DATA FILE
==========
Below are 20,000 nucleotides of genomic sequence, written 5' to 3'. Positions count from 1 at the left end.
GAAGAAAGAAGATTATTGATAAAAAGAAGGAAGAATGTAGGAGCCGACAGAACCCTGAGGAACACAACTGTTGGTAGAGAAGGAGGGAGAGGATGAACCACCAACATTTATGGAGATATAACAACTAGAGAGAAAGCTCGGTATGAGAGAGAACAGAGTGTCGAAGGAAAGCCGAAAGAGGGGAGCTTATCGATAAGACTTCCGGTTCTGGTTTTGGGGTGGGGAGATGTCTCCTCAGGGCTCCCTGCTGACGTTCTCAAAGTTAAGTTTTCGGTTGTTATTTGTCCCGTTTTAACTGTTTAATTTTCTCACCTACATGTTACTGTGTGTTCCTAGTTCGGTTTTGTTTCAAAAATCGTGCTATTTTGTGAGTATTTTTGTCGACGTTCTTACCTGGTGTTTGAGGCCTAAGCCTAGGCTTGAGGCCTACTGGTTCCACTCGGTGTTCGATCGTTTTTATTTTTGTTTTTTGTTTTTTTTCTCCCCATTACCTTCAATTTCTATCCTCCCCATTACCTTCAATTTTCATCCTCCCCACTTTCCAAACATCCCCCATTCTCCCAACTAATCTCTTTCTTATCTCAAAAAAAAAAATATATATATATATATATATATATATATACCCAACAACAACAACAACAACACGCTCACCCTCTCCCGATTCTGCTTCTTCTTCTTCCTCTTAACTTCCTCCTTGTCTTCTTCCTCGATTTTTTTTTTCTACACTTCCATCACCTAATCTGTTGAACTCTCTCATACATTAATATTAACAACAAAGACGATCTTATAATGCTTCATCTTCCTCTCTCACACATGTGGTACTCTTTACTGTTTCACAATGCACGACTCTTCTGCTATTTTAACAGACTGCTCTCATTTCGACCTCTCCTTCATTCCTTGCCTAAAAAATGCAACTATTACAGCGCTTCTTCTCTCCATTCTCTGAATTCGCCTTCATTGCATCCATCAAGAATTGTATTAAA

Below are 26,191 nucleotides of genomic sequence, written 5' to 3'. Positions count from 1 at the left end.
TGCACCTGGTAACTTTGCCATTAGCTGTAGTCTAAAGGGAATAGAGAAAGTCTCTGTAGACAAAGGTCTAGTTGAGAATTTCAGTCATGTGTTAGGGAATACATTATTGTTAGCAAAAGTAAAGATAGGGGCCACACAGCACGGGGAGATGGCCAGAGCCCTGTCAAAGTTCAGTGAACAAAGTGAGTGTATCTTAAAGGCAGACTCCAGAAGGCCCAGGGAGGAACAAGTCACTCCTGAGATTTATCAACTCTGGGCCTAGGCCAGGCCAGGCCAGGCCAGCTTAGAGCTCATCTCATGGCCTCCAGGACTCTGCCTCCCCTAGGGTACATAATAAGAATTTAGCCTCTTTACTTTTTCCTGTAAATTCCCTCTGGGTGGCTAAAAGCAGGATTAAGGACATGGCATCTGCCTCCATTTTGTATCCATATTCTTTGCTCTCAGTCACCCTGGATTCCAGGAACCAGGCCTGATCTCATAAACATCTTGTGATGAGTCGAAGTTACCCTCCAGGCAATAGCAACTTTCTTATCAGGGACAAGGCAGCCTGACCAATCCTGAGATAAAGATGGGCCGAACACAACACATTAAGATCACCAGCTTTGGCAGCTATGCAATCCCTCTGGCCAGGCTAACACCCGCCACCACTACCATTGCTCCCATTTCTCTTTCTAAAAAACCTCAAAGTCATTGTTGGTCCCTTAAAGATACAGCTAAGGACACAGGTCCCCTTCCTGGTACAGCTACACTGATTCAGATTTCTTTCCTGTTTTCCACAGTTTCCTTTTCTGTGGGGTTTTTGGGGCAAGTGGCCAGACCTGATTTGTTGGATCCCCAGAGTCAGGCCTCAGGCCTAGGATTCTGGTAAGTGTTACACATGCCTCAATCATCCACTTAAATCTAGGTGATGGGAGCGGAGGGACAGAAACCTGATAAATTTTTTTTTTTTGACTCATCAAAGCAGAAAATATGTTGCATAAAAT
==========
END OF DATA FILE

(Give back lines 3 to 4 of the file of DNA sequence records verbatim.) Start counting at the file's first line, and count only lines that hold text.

Below are 26,191 nucleotides of genomic sequence, written 5' to 3'. Positions count from 1 at the left end.
TGCACCTGGTAACTTTGCCATTAGCTGTAGTCTAAAGGGAATAGAGAAAGTCTCTGTAGACAAAGGTCTAGTTGAGAATTTCAGTCATGTGTTAGGGAATACATTATTGTTAGCAAAAGTAAAGATAGGGGCCACACAGCACGGGGAGATGGCCAGAGCCCTGTCAAAGTTCAGTGAACAAAGTGAGTGTATCTTAAAGGCAGACTCCAGAAGGCCCAGGGAGGAACAAGTCACTCCTGAGATTTATCAACTCTGGGCCTAGGCCAGGCCAGGCCAGGCCAGCTTAGAGCTCATCTCATGGCCTCCAGGACTCTGCCTCCCCTAGGGTACATAATAAGAATTTAGCCTCTTTACTTTTTCCTGTAAATTCCCTCTGGGTGGCTAAAAGCAGGATTAAGGACATGGCATCTGCCTCCATTTTGTATCCATATTCTTTGCTCTCAGTCACCCTGGATTCCAGGAACCAGGCCTGATCTCATAAACATCTTGTGATGAGTCGAAGTTACCCTCCAGGCAATAGCAACTTTCTTATCAGGGACAAGGCAGCCTGACCAATCCTGAGATAAAGATGGGCCGAACACAACACATTAAGATCACCAGCTTTGGCAGCTATGCAATCCCTCTGGCCAGGCTAACACCCGCCACCACTACCATTGCTCCCATTTCTCTTTCTAAAAAACCTCAAAGTCATTGTTGGTCCCTTAAAGATACAGCTAAGGACACAGGTCCCCTTCCTGGTACAGCTACACTGATTCAGATTTCTTTCCTGTTTTCCACAGTTTCCTTTTCTGTGGGGTTTTTGGGGCAAGTGGCCAGACCTGATTTGTTGGATCCCCAGAGTCAGGCCTCAGGCCTAGGATTCTGGTAAGTGTTACACATGCCTCAATCATCCACTTAAATCTAGGTGATGGGAGCGGAGGGACAGAAACCTGATAAATTTTTTTTTTTTGACTCATCAAAGCAGAAAATATGTTGCATAAAAT